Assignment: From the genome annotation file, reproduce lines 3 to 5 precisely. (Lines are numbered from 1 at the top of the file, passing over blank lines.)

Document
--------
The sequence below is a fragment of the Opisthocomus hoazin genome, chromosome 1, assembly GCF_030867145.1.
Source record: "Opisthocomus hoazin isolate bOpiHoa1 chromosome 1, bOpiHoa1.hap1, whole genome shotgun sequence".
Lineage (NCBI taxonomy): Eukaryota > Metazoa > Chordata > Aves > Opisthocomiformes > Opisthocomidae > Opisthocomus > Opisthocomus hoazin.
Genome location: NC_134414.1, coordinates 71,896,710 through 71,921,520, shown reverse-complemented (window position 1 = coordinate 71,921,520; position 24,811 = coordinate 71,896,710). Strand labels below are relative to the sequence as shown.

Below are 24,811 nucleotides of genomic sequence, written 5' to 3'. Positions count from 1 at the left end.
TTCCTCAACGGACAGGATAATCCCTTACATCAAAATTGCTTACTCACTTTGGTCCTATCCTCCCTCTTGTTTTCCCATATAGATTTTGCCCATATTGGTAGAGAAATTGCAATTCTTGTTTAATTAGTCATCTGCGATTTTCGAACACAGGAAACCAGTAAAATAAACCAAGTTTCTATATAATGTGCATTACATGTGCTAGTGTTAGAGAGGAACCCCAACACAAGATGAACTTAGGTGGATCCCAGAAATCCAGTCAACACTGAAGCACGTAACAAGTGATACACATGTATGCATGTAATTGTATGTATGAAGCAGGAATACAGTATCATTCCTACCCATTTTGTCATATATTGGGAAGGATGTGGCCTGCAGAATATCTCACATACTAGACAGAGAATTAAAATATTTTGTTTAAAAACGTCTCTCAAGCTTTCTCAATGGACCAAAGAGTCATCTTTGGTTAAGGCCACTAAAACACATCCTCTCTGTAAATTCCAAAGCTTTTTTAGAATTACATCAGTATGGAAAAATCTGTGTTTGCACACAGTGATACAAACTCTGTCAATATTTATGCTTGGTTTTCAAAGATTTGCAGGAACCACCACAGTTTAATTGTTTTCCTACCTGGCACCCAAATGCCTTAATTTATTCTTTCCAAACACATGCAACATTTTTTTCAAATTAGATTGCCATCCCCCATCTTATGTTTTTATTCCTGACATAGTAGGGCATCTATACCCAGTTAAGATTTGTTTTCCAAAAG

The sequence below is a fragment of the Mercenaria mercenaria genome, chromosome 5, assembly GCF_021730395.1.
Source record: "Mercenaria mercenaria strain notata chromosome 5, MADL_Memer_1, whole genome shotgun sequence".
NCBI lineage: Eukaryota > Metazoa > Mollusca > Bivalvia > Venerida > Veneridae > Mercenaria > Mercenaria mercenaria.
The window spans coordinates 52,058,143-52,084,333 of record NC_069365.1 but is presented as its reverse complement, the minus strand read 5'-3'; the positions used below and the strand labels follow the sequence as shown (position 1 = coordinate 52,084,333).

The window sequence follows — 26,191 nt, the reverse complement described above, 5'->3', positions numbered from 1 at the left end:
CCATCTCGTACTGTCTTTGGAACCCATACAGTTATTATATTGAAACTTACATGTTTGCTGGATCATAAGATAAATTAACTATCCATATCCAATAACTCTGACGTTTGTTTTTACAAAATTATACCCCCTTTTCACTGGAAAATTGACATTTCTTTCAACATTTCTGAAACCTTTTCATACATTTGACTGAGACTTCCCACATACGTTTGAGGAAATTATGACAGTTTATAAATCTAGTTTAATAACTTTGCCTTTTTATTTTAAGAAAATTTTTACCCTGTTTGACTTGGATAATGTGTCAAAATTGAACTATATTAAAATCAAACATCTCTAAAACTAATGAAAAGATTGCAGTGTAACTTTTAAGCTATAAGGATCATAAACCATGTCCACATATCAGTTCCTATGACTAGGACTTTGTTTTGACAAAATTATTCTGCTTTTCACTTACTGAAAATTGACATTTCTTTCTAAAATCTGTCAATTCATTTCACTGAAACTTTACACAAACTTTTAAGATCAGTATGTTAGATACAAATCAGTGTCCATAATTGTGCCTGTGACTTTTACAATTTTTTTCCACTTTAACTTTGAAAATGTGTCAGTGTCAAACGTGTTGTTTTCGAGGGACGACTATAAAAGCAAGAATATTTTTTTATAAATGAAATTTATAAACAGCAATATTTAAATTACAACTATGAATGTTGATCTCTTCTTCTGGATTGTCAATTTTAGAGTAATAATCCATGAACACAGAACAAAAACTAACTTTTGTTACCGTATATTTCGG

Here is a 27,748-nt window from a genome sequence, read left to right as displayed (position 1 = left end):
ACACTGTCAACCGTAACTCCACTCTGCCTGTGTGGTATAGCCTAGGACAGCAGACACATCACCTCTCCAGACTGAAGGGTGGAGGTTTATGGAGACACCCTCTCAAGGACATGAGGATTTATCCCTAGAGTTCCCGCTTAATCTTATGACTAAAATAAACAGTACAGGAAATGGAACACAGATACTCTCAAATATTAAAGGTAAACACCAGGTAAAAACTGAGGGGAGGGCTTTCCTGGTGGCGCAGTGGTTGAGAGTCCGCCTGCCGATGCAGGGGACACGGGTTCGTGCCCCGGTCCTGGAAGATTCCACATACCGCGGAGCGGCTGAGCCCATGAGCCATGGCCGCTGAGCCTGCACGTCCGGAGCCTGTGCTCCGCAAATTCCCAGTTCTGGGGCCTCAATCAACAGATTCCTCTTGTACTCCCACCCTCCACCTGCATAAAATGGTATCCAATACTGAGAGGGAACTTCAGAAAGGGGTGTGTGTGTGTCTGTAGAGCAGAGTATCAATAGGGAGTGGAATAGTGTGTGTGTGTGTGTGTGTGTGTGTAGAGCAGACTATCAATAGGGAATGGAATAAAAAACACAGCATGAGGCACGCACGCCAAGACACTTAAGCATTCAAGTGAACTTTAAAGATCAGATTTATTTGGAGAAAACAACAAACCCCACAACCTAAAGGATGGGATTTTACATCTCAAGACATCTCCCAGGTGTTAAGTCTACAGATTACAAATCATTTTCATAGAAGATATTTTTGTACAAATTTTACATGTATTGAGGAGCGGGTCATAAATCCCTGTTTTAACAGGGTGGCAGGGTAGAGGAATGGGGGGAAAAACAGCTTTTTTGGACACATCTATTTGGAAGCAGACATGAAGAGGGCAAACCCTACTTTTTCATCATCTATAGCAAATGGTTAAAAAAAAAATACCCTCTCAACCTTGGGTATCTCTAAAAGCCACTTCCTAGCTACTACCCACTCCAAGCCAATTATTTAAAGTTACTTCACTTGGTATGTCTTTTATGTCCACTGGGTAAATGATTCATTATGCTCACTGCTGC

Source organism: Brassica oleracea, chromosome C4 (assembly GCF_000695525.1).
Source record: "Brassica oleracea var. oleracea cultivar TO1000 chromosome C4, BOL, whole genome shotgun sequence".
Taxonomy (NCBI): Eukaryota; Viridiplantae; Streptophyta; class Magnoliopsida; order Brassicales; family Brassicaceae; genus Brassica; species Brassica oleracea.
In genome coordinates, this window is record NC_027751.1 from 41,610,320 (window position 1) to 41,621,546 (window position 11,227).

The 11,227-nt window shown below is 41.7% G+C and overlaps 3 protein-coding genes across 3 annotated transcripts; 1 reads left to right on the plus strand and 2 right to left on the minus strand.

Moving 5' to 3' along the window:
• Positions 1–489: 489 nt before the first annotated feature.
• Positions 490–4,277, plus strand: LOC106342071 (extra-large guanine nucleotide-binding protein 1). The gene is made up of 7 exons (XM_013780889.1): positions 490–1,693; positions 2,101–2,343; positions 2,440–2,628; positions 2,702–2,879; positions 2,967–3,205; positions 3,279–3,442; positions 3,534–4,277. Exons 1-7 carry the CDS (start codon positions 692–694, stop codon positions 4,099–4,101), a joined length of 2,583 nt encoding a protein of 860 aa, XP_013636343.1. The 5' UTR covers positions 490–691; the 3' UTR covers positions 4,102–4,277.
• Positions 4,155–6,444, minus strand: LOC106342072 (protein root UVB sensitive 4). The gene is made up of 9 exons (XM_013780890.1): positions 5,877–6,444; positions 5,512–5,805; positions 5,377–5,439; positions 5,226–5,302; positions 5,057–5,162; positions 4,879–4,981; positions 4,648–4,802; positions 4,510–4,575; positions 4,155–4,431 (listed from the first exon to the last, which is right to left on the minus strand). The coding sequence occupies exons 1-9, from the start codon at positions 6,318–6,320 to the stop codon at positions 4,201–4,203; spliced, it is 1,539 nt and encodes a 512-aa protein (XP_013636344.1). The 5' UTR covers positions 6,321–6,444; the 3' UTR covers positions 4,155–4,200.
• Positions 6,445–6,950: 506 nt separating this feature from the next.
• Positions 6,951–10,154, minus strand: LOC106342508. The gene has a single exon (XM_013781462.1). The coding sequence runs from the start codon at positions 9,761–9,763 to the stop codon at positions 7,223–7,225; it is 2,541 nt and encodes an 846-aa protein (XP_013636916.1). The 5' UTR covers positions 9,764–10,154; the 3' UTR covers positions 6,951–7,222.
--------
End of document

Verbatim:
Lineage (NCBI taxonomy): Eukaryota > Metazoa > Chordata > Aves > Opisthocomiformes > Opisthocomidae > Opisthocomus > Opisthocomus hoazin.
Genome location: NC_134414.1, coordinates 71,896,710 through 71,921,520, shown reverse-complemented (window position 1 = coordinate 71,921,520; position 24,811 = coordinate 71,896,710). Strand labels below are relative to the sequence as shown.

Below are 24,811 nucleotides of genomic sequence, written 5' to 3'. Positions count from 1 at the left end.